Two months go by in a flash. I last updated with our high mountain explorations at the end of May. No time to write, and seemingly not much to write about. Until I sit down at the computer, attempting to fill in June and July in one post, and discover it is impossible. No one, not even me, wants to read everyday drivel pages. So back to the editor, and now attempting to ferret out the difference between June and July in this part of the world. As I review this post, I see that I have added a lot of photos. That seems to be the best way to talk about the month, so bear with me if you dare.
It is high summer in Grants Pass, and it has been a fantastic season that feels like beautiful summers in my memories. Cool nights and lovely mornings to work in the yard before the day’s heat settles in. Birds are busy feeding their babies in the various birdhouses around the property. Butterflies and hummingbirds actively feed on the many brilliant flowers and sometimes even use the hummingbird feeders on the deck.
Mo spent much of June repairing “stuff.” The toilet in the MoHo decided to spring a leak in the seal, and after watching some YouTube videos, Mo managed to fix it perfectly. I never took photos of that project. Then the Check Engine Light came on in the MoHo, and after running a tester, Mo decided we needed to take it in to verify and fix the problem. There isn’t a repair shop in Grants Pass that will work on our motorhome chassis without weeks of waiting, if ever. We returned to White City about 45 minutes east, Oregon Light Truck and Repair took good care of her, and we had her back in a few days.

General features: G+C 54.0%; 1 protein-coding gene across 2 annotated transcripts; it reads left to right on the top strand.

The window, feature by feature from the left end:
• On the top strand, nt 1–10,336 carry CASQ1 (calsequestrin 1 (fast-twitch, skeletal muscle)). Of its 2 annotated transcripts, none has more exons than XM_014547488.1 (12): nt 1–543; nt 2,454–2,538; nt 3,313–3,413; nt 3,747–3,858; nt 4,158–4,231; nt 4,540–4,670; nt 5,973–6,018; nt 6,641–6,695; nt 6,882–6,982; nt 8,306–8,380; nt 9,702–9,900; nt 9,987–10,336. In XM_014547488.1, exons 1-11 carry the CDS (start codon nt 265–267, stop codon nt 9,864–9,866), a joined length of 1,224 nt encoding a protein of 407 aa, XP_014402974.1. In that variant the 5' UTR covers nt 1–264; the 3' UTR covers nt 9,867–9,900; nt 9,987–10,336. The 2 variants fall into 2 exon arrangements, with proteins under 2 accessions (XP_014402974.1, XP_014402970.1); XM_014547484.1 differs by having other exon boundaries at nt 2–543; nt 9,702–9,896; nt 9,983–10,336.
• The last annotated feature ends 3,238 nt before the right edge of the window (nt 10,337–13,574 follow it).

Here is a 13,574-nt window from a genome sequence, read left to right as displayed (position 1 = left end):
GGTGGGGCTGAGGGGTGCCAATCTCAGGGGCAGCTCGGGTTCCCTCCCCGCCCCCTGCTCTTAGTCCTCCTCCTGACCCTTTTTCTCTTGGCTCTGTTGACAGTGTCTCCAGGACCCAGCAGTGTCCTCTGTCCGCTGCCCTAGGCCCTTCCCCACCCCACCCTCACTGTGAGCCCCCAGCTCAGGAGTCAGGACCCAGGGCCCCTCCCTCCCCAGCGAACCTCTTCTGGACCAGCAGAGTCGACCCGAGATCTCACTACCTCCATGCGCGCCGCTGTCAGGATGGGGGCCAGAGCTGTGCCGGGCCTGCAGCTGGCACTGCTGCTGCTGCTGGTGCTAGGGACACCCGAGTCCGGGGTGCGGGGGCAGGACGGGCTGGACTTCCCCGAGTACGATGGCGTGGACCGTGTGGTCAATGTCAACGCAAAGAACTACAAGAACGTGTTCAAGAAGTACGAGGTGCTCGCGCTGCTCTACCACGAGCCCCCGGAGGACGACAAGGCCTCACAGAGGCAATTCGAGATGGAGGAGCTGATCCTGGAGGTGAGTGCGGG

No sooner did we get that fixed than Mo’s trusty Craftsman riding mower went caput. The local mower repair shop took her in, and we picked it up three weeks later. Mo only had to hand mow the pasture once with the backup power walking mower we have for these kinds of emergencies.
In the meantime, one morning, we planned to haul a load of debris to the compost facility, and the truck went click, click, click. I knew the sound of a bad starter and called AAA immediately, and they showed up within an hour and took my sweet little Dakota away. Grants Pass Toyota was quick with the repair, and I had her back home two days later.
Early in the month, we began a big project that we knew might take some time to complete. When we built the house, the builder insisted that we cover all the red clay with “something.” He suggested decomposed granite to keep the red clay from tracking everywhere. The DG was thinning, and it isn’t particularly nice with tiny coarse grit that tracks terribly. The shoes-off rule in our house has more to do with the DG than anything else.
We ordered a dump load of 3/4 gravel and began the project with the riding mower and small trailer we inherited from Maryruth and Gerald when they moved to their small city lot here in Grants Pass. Mo would fill the trailer, dump it where we needed it to go, and I would spread it with the rake while she went back for another trailer load.
It was a project to do early in the cool hours of the day but not as difficult as I had expected. We completed the entire area between the flower beds on the east side of the house before our project came to a dead halt with the breakdown of the mower.